Not only is "The Drywall Incident" a great collection of wonderfully twisted songs that represents a sick homage to Los Angeles, it's easily the most experimental, unusual and therefore, most Wall Of Voodoo-like album Stan Ridgway has done since going solo in early 1986. Which isn't to say that it's some kind of cheap rip-off of his earlier work, but rather, to suggest that those who have always appreciated the more outlandish side of Ridgway - in and out of Wall Of Voodoo - will definitely be interested in this two CD set. The sound is superb! A whole lotta dirty, city gone mad, baby gone bad, filthy geetar-electronic blues! James Ellroy is listening!
The second installment in the "trilogy of apocalyptic documents" signals a radical departure in sound, miles away from the vividly tuneful and playful compositions of solo Ridgway and if anything, a return to the nightmarish tones of Wall of Voodoo and beyond. "The Drywall Incident" is a doulble CD that contains the soundtrack to the rare and famous film by director Carlos Grasso and Drywall.
The album rolls around gleefully in the wreckage and detritus of an increasingly insane American society; a place where 18 - wheelers hurtle down interstates strewn with the corpses of dead animals, where exclusive clubs cater for every perversion known to man , where grand theft auto is euphemistically justified as "takin' back America." An intense and fiery listen!
BACKS AGAINST THE DRYWALL
Stan Ridgway's new band documents the end of Los Angeles
In this hoary and putrid world of pop music, filled with vapid
info-bytes, "controversial" web sites and loathsome singers who model
$12,000 pants for Details and then whine about media manipulation, Stan
Ridgway is a breath of fresh helium. Better yet, he's a cracked-spine,
jam-packed Norton Anthology of whacked-out American folklore and gritty
Though the one-time Wall Of Voodoo member has spent the better half of
his solo career spinning tales of kooks and losers from a mythical
America ("Salesman," "Peg And Pete And Me" and "Gumbo Man," to name but
an iota), his latest incarnation -- the band Drywall -- paints a bleak
yet still amusing noisescape of a Los Angeles about to blow. It's
eerie, outlandish and really quite wonderful. We'll get to it later.
This story starts off, however, over a year ago on a blustery,
freeze-your-nipples- off night in the old GE building in Toronto's west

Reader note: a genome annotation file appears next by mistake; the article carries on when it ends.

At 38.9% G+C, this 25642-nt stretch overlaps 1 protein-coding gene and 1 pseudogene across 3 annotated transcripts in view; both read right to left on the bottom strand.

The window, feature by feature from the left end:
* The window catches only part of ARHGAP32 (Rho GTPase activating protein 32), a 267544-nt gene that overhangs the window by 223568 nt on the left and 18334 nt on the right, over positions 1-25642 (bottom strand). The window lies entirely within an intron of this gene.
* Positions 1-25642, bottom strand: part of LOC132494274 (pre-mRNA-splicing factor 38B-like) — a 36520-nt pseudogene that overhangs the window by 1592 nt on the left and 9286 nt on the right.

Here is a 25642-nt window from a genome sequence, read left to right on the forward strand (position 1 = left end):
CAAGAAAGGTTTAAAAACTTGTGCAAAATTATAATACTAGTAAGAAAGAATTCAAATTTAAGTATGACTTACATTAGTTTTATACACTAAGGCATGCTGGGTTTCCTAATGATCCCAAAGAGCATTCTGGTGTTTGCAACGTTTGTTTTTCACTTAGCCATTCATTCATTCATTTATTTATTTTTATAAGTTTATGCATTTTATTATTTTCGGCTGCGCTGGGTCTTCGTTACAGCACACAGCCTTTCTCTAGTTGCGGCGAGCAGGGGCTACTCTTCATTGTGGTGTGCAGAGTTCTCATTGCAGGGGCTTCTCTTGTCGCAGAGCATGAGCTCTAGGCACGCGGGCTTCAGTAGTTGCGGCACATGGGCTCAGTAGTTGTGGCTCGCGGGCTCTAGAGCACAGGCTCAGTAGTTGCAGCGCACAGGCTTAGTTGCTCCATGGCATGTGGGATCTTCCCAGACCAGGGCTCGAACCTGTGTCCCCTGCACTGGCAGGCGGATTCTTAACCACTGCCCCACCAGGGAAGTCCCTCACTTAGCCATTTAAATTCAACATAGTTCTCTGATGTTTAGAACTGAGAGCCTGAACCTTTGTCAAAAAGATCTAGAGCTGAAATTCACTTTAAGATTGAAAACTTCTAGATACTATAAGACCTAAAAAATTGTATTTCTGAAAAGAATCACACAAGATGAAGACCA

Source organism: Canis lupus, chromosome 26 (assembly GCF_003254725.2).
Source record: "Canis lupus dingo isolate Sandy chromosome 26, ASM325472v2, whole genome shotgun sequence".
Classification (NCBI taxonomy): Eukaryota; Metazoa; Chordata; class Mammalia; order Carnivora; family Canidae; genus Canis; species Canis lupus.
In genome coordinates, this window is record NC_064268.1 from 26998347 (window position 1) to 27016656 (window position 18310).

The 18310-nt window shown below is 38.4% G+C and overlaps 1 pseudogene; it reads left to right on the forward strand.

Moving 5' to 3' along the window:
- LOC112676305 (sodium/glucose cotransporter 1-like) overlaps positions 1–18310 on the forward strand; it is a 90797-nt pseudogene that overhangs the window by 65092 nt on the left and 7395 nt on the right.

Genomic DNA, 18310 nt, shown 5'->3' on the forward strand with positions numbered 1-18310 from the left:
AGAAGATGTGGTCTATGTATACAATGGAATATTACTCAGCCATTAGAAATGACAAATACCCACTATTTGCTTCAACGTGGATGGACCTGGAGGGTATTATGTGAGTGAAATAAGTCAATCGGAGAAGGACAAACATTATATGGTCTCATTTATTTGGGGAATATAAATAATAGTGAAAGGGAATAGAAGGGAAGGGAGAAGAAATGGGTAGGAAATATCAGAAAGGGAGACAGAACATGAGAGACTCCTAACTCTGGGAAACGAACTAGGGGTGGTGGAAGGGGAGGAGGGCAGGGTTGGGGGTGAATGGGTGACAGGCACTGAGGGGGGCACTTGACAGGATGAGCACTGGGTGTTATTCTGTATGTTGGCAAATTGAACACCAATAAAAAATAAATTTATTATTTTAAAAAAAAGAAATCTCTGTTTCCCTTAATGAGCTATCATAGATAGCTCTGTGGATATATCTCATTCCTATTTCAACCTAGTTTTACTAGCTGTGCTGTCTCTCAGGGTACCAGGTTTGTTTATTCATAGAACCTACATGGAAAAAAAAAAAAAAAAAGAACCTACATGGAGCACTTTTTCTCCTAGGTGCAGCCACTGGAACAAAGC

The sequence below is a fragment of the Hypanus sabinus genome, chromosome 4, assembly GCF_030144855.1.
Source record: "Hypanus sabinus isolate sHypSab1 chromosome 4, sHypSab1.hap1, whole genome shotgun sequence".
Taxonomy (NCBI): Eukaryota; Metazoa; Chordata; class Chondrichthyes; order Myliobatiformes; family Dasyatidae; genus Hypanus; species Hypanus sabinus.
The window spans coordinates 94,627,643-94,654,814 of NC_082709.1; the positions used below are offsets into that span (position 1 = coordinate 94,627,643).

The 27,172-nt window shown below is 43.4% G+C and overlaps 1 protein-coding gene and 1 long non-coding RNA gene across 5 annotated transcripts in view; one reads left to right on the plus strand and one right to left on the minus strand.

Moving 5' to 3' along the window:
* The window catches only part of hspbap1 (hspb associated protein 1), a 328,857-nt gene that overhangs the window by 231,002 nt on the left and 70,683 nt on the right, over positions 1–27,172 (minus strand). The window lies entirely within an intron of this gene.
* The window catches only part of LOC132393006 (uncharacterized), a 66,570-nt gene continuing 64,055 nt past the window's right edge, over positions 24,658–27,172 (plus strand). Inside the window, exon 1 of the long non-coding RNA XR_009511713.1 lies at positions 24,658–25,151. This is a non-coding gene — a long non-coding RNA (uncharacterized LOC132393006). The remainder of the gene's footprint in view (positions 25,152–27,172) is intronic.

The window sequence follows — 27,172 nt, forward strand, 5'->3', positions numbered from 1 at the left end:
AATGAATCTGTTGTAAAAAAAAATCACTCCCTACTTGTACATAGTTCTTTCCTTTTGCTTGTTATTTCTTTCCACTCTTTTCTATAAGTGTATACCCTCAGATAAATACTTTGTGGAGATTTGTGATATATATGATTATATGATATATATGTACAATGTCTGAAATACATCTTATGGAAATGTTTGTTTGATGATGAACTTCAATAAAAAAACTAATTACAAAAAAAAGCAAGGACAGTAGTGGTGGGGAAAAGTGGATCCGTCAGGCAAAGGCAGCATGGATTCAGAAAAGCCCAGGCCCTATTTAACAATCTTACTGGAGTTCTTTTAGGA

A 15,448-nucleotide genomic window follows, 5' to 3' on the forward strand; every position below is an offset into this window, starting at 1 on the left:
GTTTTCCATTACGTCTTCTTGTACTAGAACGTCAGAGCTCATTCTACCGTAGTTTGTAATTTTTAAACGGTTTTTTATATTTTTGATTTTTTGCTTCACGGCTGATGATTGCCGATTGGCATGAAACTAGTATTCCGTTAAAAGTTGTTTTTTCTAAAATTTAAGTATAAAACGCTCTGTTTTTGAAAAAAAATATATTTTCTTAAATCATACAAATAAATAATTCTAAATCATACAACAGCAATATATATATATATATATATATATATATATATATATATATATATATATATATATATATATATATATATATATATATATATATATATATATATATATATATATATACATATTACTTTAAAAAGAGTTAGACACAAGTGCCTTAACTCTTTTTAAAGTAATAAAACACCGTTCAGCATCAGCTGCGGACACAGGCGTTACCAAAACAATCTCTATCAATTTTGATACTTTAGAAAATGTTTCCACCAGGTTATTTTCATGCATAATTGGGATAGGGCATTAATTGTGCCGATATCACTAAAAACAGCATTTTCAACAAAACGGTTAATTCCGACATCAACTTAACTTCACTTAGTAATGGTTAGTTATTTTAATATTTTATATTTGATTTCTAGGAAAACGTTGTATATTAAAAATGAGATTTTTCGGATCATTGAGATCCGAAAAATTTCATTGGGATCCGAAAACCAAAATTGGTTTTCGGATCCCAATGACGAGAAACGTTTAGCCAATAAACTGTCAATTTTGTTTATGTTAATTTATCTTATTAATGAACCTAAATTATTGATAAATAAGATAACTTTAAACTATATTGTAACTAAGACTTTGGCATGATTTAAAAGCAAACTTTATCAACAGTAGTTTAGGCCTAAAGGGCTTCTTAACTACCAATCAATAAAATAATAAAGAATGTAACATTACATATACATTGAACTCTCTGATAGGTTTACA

end. Ridgway was in town filming his scene (a Punch and Judy style,
war-torn Berlin dance number set to "Cannon Song") in Larry Weinstein's
tribute to Kurt Weill, September Songs. Ridgway sat down for a very
brief interview and talked about his unceremonious dumping from Geffen
Records after his 1991 tour de force Partyball, and how people treat
Weill with far too much reverence. He was fascinating and droll as can
be as he sat there, nursing a hot toddy in one hand and holding a
ridiculous Colonel Klink helmet in the other. It all came to an abrupt
halt, though, after his about-to- pop-an-artery manager split us apart
just when things were getting good. The last thing I remember is him
ambling off to the washroom, sword dragging behind him.
Now, a year later and 13 years after Wall Of Voodoo's evocative Call
Of The West album, Ridgway is back with his original label (IRS) for
Work The Dumb Oracle, and back in a band -- Drywall is a tight, noisy
collective that includes Ridgway's longtime co-conspirator, keyboardist
Pietra Wextun, and drummer Ivan Knight. So why the leap from Stan
Ridgway™ pop tunes?
"It's because I was in limbo between record labels," Ridgway explains
from his Los Angeles studio. "I was working on recordings all the time
and finished up a solo record that I was just about to master and say,
`Here's another recording,' but in the meantime, I'd come up with a lot
of other things that were a lot angrier. I felt it had a lot more
resonance and meaningfulness for me -- this pile of angry rants -- than
what I'd just finished."
According to Ridgway, Work The Dumb Oracle is "the first in a trilogy
of apocalyptic documents culminating in the year 2000." If this sounds
a bit like plagues of frogs leaping out of the Book of Revelations,
you've got the right idea.
"That's why I kind of like it," he says with a laugh. "It's a bit
ironic 'cause I don't know if there's going to be an apocalypse. It
seems that history has a way of steam-rolling over all of us who think
we have the answer. But I'll tell ya, it's an age of marketing, and
Drywall understands that."
The anger which fueled Work The Dumb Oracle has more to do with what
Ridgway calls the `triangle heads of L.A. -- the kind of guy who "comes
down the street and throws a few spiked logs in the road for you to run
over" rather than the Newt Gingrichs or Bob Doles who want to scrap
Ridgway's beloved PBS to save a few tax dollars.
"A lot of L.A.'s population has become very myopic and very solipsistic
in terms that they don't really see what's going on in the rest of the
world. They feel it's all coming from here. They spew out pictures of
fires and earthquakes, riots and floods and O.J. -- all that stuff. We
thought L.A. was kind of an oracle of sorts, but it's a dumb oracle.
It's kind of a touchstone for a lot of people to get close to -- cop a
feel. But a lot of it's senseless nonsense.
"We thought Drywall is not above such base behavior, so we're working
the dumb oracle. And we'll work it for all it's worth, because we live
here and we have to take it day in and day out."